Say You Want a Resolution
In your New Years frenzy to lose weight, ditch bad
habits and generally become a better person, dont forget
to tidy up your e-life
The New Year is upon us, and with it comes the annual tradition
of making resolutions. Think of it as a personal upgrade of
sorts, if not for that other tradition of breaking most resolutions
about as quickly as you make them.
In that spirit, hereís a list of resolutions to address some
of the more technologically oriented aspects of life. Iíll
ignore obvious computer maintenance like backing up files,
updating your virus definitions, downloading patches and keeping
a firewall. Those should already be part of your regular routine.
1. Organize your e-mails.
Assuming that your ISP has spam filters in place to stem the
flow of unsolicited offers, youíre probably still stuck with
a mountain of electronic correspondence in need of deletion,
filing in folders and/or responding to. At last count, I had
4,153 e-mails sitting in my three primary e-mail accounts.
This might take a while.
2. Organize your Bookmarks or Favorites file.
Web browsing can be so much fun. So many interesting, useful
and entertaining Web sites to remember. If you could only
remember where you put them and why. At last count, I had
692 Web sites in my Favorites file. I promise to get to this
one just as soon as Iím finished responding to those two-year-old
3. Put together that personal Web site.
Youíve learned how to write basic HTML, or at least how to
steal code from Web pages you like. Youíve got pictures, a
resume, contact info and all sorts of interesting content
you could add. If only you could find the time. Or motivation.
Or the money to pay someone else to do it.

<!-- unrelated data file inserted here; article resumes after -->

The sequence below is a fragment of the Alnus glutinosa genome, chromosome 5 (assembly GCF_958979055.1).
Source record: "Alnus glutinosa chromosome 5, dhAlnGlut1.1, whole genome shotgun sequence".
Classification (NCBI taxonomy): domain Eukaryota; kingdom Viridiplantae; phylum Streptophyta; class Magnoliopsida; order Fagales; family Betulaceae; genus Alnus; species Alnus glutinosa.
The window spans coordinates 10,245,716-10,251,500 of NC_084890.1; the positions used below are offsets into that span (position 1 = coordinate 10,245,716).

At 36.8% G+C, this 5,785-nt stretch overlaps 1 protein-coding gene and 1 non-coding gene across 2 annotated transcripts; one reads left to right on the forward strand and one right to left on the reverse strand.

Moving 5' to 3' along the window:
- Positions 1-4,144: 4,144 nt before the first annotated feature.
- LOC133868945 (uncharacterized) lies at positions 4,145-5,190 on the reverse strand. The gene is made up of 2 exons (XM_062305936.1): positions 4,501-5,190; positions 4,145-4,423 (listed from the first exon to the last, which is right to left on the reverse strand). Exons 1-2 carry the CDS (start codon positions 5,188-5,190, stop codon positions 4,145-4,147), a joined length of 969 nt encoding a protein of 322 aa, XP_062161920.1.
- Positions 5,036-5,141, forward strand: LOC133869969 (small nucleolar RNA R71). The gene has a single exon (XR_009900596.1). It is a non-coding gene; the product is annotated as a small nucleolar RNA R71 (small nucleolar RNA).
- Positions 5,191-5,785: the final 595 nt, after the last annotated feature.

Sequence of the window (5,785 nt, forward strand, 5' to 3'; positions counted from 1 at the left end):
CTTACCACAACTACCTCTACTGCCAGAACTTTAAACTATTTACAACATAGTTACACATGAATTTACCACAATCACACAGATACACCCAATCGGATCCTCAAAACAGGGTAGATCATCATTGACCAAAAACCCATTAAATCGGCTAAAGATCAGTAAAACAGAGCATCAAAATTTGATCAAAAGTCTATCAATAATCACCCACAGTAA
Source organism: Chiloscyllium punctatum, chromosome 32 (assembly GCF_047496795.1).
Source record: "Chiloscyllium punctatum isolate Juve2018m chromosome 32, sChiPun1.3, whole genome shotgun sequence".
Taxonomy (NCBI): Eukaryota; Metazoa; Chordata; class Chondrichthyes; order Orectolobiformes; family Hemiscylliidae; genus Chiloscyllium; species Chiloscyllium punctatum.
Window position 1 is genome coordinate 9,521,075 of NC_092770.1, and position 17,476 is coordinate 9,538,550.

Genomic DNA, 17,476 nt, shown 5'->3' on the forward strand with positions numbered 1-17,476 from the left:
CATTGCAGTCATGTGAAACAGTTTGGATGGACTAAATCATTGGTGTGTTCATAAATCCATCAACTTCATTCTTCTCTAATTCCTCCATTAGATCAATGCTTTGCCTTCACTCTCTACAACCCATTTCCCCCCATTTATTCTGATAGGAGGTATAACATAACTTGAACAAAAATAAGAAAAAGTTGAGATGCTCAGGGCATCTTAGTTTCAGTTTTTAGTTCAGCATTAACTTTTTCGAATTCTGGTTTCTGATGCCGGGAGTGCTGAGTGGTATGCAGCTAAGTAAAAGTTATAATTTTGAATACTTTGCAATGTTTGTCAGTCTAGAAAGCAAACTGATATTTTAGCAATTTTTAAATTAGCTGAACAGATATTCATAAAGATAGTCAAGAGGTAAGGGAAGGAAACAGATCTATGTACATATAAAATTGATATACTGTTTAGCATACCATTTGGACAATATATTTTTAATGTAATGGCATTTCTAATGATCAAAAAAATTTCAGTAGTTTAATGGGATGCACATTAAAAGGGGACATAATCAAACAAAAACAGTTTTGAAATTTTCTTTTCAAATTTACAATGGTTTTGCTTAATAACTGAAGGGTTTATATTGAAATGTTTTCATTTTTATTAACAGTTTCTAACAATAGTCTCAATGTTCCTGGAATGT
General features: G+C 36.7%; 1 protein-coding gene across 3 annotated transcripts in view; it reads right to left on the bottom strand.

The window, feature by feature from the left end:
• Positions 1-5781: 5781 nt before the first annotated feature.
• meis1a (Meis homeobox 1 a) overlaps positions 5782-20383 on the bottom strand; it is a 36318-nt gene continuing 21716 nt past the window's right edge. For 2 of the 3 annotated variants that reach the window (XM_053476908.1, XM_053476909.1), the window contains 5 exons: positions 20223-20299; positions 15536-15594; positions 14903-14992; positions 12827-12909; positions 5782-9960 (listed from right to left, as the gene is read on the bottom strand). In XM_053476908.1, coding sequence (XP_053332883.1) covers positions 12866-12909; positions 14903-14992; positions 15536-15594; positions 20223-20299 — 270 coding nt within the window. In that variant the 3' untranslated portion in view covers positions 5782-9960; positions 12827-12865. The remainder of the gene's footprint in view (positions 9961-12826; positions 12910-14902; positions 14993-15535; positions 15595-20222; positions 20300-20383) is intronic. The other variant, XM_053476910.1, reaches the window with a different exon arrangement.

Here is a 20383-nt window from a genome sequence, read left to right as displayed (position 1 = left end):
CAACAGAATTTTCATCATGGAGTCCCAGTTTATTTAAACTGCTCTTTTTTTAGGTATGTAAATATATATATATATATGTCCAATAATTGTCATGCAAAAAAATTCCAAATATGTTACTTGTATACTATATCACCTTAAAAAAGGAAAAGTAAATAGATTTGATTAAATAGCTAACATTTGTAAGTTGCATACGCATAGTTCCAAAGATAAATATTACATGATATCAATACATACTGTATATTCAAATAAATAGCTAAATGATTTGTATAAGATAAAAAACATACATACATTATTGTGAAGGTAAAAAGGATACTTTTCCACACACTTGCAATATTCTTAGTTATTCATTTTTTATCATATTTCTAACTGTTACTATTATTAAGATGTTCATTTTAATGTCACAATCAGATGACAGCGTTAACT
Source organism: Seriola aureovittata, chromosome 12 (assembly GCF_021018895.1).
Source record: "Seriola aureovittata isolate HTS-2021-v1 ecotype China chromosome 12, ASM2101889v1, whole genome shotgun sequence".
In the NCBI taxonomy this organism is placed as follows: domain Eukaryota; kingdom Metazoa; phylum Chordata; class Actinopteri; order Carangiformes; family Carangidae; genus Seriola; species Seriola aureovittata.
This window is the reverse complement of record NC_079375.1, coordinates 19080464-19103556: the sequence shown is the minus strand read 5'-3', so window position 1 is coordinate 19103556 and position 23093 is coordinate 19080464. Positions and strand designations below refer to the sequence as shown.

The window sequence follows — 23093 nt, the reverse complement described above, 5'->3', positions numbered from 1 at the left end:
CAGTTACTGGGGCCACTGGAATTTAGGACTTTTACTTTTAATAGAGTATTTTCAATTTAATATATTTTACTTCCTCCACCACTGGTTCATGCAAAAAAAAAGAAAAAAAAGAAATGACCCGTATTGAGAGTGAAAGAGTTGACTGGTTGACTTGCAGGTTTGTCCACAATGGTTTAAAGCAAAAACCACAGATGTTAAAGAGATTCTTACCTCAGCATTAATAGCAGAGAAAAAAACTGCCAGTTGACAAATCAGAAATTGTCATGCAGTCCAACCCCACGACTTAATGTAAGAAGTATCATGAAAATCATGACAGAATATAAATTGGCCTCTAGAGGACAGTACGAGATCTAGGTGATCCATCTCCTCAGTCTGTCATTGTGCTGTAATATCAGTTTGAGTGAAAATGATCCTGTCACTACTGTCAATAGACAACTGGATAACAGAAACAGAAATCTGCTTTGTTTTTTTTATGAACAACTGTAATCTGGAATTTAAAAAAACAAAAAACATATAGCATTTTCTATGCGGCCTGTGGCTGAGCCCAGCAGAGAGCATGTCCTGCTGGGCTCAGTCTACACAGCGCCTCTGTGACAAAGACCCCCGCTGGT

4. Donít let shiny new gadgets blind you to privacy issues.
All one needs these days is a microchip and a satellite to
track a personís whereabouts via the Web. As a result, tracking
devices are becoming increasingly popular. From cell phones
to rental cars, they can find you if they want to. Sure, you
have to give someone permission to track you, but if your
job is at stake, or you just donít bother to read the fine
print on that rental contract, you might not have as much
of an out as some folks would like you to believe.
Wherifyís wireless tracking service (www.wherifywireless.com)
gives you a taste of coming attractions. And while the service
has useful and important applicationsósuch as locating missing
children or stolen carsóit has significant potential for abuse.
And this problem will recur with greater frequency as our
gadgets become increasingly sophisticated. Before you buy,
plug in, or download, maybe it would be a good idea to ask
who will have access to this and who ultimately decides how
it gets used?
5. Invent more robots to do the stuff that needs to be done.
OK, maybe you personally canít do anything about this, but
itís high time for an improvement over Roomba the vacuum cleaner
and the Robomower. How about something that mixes the best
of the robot world with nanotechnology? Something that can